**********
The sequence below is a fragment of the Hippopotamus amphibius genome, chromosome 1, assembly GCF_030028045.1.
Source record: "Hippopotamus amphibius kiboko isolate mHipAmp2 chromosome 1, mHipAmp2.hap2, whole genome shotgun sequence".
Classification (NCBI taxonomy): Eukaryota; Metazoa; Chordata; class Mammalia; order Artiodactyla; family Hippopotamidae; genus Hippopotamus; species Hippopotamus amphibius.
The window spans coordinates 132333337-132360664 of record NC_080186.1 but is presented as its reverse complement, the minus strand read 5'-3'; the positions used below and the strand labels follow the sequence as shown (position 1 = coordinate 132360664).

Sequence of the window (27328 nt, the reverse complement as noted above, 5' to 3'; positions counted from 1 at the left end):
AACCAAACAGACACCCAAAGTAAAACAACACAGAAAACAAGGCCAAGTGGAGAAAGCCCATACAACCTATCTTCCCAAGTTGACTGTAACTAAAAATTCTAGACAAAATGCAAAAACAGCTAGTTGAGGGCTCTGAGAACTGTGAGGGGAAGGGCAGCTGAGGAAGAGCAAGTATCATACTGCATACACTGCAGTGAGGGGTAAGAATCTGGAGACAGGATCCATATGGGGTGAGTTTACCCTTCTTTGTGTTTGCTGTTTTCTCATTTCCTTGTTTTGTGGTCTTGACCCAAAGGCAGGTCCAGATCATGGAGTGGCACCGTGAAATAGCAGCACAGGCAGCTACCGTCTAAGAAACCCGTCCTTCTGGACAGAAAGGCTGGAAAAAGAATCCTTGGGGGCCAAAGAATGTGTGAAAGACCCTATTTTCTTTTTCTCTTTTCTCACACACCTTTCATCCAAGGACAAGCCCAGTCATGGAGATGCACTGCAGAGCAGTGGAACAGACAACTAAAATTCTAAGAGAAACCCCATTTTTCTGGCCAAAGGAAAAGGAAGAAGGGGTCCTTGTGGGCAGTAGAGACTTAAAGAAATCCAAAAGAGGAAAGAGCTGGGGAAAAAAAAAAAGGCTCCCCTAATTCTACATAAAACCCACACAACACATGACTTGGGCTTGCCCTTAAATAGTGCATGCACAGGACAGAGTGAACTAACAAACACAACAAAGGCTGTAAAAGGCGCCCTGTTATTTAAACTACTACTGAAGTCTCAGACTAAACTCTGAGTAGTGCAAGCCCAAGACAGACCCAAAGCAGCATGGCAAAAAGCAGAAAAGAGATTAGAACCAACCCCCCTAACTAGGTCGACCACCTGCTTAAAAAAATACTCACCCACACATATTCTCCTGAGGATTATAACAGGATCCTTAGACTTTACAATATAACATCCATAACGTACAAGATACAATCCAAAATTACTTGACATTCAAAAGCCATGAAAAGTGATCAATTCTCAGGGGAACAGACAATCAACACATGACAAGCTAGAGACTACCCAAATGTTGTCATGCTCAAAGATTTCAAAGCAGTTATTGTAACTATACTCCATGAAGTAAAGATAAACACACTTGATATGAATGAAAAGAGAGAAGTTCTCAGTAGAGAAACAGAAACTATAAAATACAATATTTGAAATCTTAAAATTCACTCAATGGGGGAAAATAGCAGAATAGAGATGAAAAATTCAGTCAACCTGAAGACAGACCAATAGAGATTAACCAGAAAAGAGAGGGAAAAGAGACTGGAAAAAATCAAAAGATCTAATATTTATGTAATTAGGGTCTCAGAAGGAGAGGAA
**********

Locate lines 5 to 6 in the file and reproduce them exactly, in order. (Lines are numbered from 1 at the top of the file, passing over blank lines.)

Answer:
Sequence of the window (27328 nt, the reverse complement as noted above, 5' to 3'; positions counted from 1 at the left end):
AACCAAACAGACACCCAAAGTAAAACAACACAGAAAACAAGGCCAAGTGGAGAAAGCCCATACAACCTATCTTCCCAAGTTGACTGTAACTAAAAATTCTAGACAAAATGCAAAAACAGCTAGTTGAGGGCTCTGAGAACTGTGAGGGGAAGGGCAGCTGAGGAAGAGCAAGTATCATACTGCATACACTGCAGTGAGGGGTAAGAATCTGGAGACAGGATCCATATGGGGTGAGTTTACCCTTCTTTGTGTTTGCTGTTTTCTCATTTCCTTGTTTTGTGGTCTTGACCCAAAGGCAGGTCCAGATCATGGAGTGGCACCGTGAAATAGCAGCACAGGCAGCTACCGTCTAAGAAACCCGTCCTTCTGGACAGAAAGGCTGGAAAAAGAATCCTTGGGGGCCAAAGAATGTGTGAAAGACCCTATTTTCTTTTTCTCTTTTCTCACACACCTTTCATCCAAGGACAAGCCCAGTCATGGAGATGCACTGCAGAGCAGTGGAACAGACAACTAAAATTCTAAGAGAAACCCCATTTTTCTGGCCAAAGGAAAAGGAAGAAGGGGTCCTTGTGGGCAGTAGAGACTTAAAGAAATCCAAAAGAGGAAAGAGCTGGGGAAAAAAAAAAAGGCTCCCCTAATTCTACATAAAACCCACACAACACATGACTTGGGCTTGCCCTTAAATAGTGCATGCACAGGACAGAGTGAACTAACAAACACAACAAAGGCTGTAAAAGGCGCCCTGTTATTTAAACTACTACTGAAGTCTCAGACTAAACTCTGAGTAGTGCAAGCCCAAGACAGACCCAAAGCAGCATGGCAAAAAGCAGAAAAGAGATTAGAACCAACCCCCCTAACTAGGTCGACCACCTGCTTAAAAAAATACTCACCCACACATATTCTCCTGAGGATTATAACAGGATCCTTAGACTTTACAATATAACATCCATAACGTACAAGATACAATCCAAAATTACTTGACATTCAAAAGCCATGAAAAGTGATCAATTCTCAGGGGAACAGACAATCAACACATGACAAGCTAGAGACTACCCAAATGTTGTCATGCTCAAAGATTTCAAAGCAGTTATTGTAACTATACTCCATGAAGTAAAGATAAACACACTTGATATGAATGAAAAGAGAGAAGTTCTCAGTAGAGAAACAGAAACTATAAAATACAATATTTGAAATCTTAAAATTCACTCAATGGGGGAAAATAGCAGAATAGAGATGAAAAATTCAGTCAACCTGAAGACAGACCAATAGAGATTAACCAGAAAAGAGAGGGAAAAGAGACTGGAAAAAATCAAAAGATCTAATATTTATGTAATTAGGGTCTCAGAAGGAGAGGAA